Anyway...I came up with my title as soon as I started writing The Seduction of Mr. Bradley. I knew the theme when I set out to write. Many folks said I couldn't write a love story about a bisexual. Of course, I disagreed. The novel dropped 12/29/06. I knew Mr. Bradley was going to be seduced because the female in the story just would not cooperate. Bill Bradley kept taking over and I went with his flow; it's in Bill's voice. He was seduced a couple of times. But don't feel sorry for Bill. Yeah, his world was rocked but he enjoyed the ride.

And for nonbelievers, stuff happens.

Season's Greetings to all.

message 7: by Jeri (new)

Jeri  Studebaker (jeri_studebaker) | 3 comments Great question, Steve. Thanks for asking it.

When my publisher John Hunt first approached me about writing my book, he right away suggested the title "Switching to Goddess". Later I worked for days on a title. I had a word other than "Switching" as the first word, I forget what it was now.

When he saw my title, however, John again said he liked the word "Switching." I wasn't so sure, because of the other meanings suggested by the word (punishment, witch).

But I went with it anyway -- afterall, I thought, John's had a lot more experience selling books than I have. Actually, many of the buyers of my book will be people practising modern witchcraft, so that part of it works out nicely.

message 8: by Tymber (last edited Dec 21, 2008 09:02AM) (new)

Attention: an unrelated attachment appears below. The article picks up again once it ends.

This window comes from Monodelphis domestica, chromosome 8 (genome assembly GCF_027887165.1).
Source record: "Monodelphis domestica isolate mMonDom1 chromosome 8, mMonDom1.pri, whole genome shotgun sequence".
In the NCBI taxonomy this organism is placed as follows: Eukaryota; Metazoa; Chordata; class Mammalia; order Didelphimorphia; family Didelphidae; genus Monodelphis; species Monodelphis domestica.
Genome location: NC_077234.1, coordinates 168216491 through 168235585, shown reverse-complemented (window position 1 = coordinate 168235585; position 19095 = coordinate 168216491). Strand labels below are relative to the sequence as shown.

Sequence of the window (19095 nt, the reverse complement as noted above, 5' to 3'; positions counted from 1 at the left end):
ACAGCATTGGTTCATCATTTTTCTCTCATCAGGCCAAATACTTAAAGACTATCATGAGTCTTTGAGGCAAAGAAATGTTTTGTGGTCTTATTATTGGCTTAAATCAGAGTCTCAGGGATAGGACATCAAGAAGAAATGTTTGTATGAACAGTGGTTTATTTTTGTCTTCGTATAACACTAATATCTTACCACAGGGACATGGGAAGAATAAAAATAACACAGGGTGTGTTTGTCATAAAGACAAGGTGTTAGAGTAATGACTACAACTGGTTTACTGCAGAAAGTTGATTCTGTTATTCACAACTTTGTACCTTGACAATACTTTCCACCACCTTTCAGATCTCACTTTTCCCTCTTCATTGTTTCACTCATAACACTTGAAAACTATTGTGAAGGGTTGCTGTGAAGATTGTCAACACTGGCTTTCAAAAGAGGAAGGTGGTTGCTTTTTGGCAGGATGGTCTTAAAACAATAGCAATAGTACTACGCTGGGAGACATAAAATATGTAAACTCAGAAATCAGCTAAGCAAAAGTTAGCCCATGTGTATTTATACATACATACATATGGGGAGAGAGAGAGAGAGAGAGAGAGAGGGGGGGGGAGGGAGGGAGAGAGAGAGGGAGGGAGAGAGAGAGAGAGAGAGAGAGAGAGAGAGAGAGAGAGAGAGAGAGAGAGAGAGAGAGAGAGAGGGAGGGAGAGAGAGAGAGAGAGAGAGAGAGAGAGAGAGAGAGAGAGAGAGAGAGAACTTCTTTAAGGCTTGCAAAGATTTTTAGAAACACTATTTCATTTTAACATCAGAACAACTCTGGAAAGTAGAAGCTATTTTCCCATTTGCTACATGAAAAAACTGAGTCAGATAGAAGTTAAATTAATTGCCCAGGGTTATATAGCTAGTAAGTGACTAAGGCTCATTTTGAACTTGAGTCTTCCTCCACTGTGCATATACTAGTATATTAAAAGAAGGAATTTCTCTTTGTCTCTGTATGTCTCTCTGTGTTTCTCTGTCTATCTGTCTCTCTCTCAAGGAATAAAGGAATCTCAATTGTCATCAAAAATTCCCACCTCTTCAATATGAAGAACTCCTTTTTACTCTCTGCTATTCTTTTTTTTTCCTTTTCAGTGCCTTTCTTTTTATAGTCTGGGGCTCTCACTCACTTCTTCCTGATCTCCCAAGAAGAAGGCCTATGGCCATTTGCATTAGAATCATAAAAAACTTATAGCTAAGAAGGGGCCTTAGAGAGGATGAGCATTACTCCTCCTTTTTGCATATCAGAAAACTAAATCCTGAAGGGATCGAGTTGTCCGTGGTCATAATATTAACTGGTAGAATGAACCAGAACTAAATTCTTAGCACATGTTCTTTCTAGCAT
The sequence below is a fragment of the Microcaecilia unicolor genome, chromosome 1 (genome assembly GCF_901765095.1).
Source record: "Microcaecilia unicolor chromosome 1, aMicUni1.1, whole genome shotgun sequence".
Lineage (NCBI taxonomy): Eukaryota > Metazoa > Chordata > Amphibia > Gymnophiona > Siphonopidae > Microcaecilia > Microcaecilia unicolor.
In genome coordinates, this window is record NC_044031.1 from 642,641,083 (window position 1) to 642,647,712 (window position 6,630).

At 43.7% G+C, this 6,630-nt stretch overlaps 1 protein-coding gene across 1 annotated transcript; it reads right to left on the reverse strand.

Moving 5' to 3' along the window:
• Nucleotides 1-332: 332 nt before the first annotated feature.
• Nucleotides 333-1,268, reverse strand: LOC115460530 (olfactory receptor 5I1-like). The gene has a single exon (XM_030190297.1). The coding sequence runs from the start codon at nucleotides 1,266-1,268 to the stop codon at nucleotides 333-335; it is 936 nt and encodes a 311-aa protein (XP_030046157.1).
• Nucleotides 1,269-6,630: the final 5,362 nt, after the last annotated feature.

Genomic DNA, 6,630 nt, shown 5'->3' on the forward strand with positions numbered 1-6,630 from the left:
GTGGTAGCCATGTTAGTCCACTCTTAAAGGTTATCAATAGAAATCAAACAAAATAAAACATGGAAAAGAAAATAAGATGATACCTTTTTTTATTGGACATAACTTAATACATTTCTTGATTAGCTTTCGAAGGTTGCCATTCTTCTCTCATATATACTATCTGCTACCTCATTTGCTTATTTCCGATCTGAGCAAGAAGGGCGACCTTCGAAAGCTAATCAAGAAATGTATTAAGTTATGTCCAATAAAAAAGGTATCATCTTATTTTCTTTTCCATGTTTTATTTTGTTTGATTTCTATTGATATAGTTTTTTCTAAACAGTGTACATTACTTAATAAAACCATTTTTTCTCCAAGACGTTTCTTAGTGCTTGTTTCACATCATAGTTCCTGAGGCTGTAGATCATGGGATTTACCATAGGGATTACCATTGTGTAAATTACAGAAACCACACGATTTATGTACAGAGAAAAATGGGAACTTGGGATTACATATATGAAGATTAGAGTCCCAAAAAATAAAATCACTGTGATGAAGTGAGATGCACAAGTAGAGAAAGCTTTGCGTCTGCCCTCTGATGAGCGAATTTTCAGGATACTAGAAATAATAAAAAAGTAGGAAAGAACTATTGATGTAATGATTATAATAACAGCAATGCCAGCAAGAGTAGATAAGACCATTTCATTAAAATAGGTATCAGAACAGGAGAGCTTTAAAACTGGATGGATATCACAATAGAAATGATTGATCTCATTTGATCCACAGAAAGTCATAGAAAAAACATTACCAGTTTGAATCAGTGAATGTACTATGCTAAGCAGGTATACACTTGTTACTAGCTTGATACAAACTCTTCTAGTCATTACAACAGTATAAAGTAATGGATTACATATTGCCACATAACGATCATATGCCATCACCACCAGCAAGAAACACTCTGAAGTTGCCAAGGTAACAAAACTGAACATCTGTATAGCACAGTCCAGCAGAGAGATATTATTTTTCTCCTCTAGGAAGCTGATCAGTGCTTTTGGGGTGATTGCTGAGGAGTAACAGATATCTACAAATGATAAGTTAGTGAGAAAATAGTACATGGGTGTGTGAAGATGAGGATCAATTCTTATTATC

Tymber Dalton (tymberdalton) Well, usually I have a working title in mind when I'm writing. "Love Slave for Two" actually started as "Slave for Two," then the publisher recommended the change. Frankly, I agree it's a better choice.

"Love at First Bight" is both a pun (the ship's name is the Tamora Bight) and a subtle hint at what happens in the course of the story.

"Out of the Darkness" (written as Lesli Richardson) is both literal and metaphorical for what happens in the book and to the characters (paranormal thriller).

"Love and Brimstone" (vampire romance written as Lesli Richardson) was a slightly cheeky pun of "Love and Marriage" and "Fire and Brimstone" because much of the action takes place in Yellowstone National Park (stuff the geysers puts out is called "brimstone"). (That's the first in a series, all of which will have "Brimstone" in the title. The second, "Brimstone Blues," is in edits right now.)

My "Good Will Ghost Hunting" series (paranormal romance/demons, as Lesli Richardson) will start out with "Good Will Ghost Hunting: Demon Seed." They will all have GWGH in them, the second is "Hell's Bells" (there's a wedding), "Hell Hath No Fury," etc.

"Domme by Default" and "The Reluctant Dom" are both pretty self-evident (those are future releases by Lyrical Press).

"Doggy Style" and "Dog Walk" are slightly punny titles for two shapeshifter shorts (as Lesli Richardson) I have coming in January from Amira Press.

...and on and on. *LOL*

I have one work in progress, a mystery (a la Carl Hiaason or Tim Dorsey in tone) that came about as a twist on a dialog snippet, "Attack of the Dalai Lama." One character says, "Why did you say you were being attacked by the Dalai Lama?" and the other yells back, "I was being attacked by a llama named Dolly!" *LOL*

One that did throw me was "Cross Country Chaos" (coming in March from BookStrand, as Lesli Richardson). It's inspired by a few real events, and it involves a cross country drive from Florida to Spokane, WA. *LOL* And frankly, I couldn't think of a better title, so that's the working title I stuck with. When BookStrand accepted it, they loved the title even though I told them to feel free to suggest anything better. So in that case, I guess I lucked out. *LOL*